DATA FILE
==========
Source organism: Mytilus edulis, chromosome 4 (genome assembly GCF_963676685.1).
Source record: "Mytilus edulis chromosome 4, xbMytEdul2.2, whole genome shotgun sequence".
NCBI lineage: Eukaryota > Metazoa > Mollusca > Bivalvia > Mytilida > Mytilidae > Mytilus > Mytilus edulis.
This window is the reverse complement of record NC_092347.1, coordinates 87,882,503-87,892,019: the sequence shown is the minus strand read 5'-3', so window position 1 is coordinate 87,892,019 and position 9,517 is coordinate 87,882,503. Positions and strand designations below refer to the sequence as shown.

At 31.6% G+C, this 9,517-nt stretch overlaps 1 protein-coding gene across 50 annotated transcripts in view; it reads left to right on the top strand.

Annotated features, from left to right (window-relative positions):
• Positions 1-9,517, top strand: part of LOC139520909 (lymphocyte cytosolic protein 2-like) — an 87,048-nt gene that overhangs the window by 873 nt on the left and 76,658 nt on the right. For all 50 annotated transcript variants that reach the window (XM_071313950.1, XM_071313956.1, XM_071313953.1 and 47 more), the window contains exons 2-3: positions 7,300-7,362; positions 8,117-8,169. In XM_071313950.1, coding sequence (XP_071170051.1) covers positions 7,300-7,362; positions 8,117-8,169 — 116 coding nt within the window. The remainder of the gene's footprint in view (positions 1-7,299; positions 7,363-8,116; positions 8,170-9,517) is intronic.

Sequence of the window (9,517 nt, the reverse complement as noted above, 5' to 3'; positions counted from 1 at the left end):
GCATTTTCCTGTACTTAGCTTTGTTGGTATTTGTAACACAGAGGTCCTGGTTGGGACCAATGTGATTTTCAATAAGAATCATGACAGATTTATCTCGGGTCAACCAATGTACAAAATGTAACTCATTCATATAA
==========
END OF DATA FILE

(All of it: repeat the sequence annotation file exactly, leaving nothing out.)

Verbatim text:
Source organism: Mytilus edulis, chromosome 4 (genome assembly GCF_963676685.1).
Source record: "Mytilus edulis chromosome 4, xbMytEdul2.2, whole genome shotgun sequence".
NCBI lineage: Eukaryota > Metazoa > Mollusca > Bivalvia > Mytilida > Mytilidae > Mytilus > Mytilus edulis.
This window is the reverse complement of record NC_092347.1, coordinates 87,882,503-87,892,019: the sequence shown is the minus strand read 5'-3', so window position 1 is coordinate 87,892,019 and position 9,517 is coordinate 87,882,503. Positions and strand designations below refer to the sequence as shown.

At 31.6% G+C, this 9,517-nt stretch overlaps 1 protein-coding gene across 50 annotated transcripts in view; it reads left to right on the top strand.

Annotated features, from left to right (window-relative positions):
• Positions 1-9,517, top strand: part of LOC139520909 (lymphocyte cytosolic protein 2-like) — an 87,048-nt gene that overhangs the window by 873 nt on the left and 76,658 nt on the right. For all 50 annotated transcript variants that reach the window (XM_071313950.1, XM_071313956.1, XM_071313953.1 and 47 more), the window contains exons 2-3: positions 7,300-7,362; positions 8,117-8,169. In XM_071313950.1, coding sequence (XP_071170051.1) covers positions 7,300-7,362; positions 8,117-8,169 — 116 coding nt within the window. The remainder of the gene's footprint in view (positions 1-7,299; positions 7,363-8,116; positions 8,170-9,517) is intronic.

Sequence of the window (9,517 nt, the reverse complement as noted above, 5' to 3'; positions counted from 1 at the left end):
GCATTTTCCTGTACTTAGCTTTGTTGGTATTTGTAACACAGAGGTCCTGGTTGGGACCAATGTGATTTTCAATAAGAATCATGACAGATTTATCTCGGGTCAACCAATGTACAAAATGTAACTCATTCATATAA